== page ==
The Coalition supports greater awareness of older LGBTI Australians but it will wait for committee recommendations on whether it will support the federal government’s raft of reforms currently in Parliament.
Ageing minister Mark Butler announced the National LGBTI Ageing and Aged Care Strategy last December which included a number of measures to make aged care services LGBTI-friendlier, such as staff training worth $2.5 million over five years.
The strategy is part of the larger Living Longer Living Better package of general aged care law reforms that the Coalition is yet to endorse.
One of the reforms is the inclusion of LGBTI people as a special needs group in aged care that would essentially raise awareness of gay and gender/sex diverse issues within the industry.
Shadow ageing and mental health minister, Senator Concetta Fierravanti-Wells (pictured right), said LGBTI people were already recognised in this group.
“The Coalition believes that all older Australians should receive the highest possible quality and dignified care, when they need it and wherever they need it,” she told the Star Observer.
“Lesbian, Gay, Bisexual, Transgender and Intersex people have been classified as people with special needs since the unopposed passing of the Allocation Amendment (People with Special Needs) Principle in August 2012.
“Since the release of Living Longer Living Better on 20 April 2012, the Coalition has raised concerns about the increase in costs and complexity of the package. We knew the devil would be in the detail and hence, the Coalition was cautious in its response.”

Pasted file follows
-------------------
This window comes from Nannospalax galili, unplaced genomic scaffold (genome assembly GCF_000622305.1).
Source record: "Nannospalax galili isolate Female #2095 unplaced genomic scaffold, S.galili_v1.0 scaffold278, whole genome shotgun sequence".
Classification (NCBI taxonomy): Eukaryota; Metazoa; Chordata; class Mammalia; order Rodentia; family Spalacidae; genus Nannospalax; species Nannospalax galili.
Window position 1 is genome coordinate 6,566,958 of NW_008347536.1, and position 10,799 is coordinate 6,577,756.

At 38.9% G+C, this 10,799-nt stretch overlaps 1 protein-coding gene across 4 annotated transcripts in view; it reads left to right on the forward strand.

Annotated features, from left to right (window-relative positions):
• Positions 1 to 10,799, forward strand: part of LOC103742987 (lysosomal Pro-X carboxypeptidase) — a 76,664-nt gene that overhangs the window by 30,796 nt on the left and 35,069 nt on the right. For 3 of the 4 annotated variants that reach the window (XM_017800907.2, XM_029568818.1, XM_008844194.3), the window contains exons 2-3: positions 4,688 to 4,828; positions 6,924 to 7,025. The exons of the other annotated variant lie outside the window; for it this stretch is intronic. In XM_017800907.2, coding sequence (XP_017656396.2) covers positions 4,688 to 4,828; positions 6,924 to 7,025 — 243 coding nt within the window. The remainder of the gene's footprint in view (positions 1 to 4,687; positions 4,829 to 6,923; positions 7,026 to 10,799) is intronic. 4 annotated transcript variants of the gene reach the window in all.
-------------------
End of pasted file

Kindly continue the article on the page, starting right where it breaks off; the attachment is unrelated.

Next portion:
Fierravanti-Wells said the Coalition remained concerned about the effect that this package would have in an already difficult aged care environment, especially in rural and regional areas.
“That is why we have referred these bills to the Senate Community Affairs Legislation Committee to examine the full impact on how these changes will affect providers, older Australians, their families and carers.”
The committee is due to report back in June.
National LGBTI Health Alliance general manager Warren Talbot said the special needs grouping gave some reassurance to LGBTI people that they would receive equal treatment.
“The value of having LGBTI people in the [Aged Care] Act as a special needs group is that it means the aged care sector is actively encouraged to think about LGBTI people in their planning and that’s a positive thing,” he said.
“Since July 2012, LGBTI have been included in the regulations which govern the allocation of care. Inclusion in the [Aged Care] Act goes one step further and makes that a stronger measure.”
Talbot said all senators were offered the opportunity to object to the allocation amendment principle last year but there was no objection.
He said the alliance had a meeting with Fierravanti-Wells and said he believed the senator was committed to fair and reasonable treatment for LGBTI people across the range of aged care services.
Talbot added there were a large number of changes included in the proposed bill which weren’t related to the LGBTI community and would be making a submission to the Senate committee supporting the LGBTI reforms.
Fierravanti-Wells declined to comment on the Coalition’s stance on religious exemptions for some aged care providers.
But Talbot said he was encouraged by a growing number of providers who have indicated they did not want to discriminate against LGBTI people, such as UnitingCare and Anglicare Australia.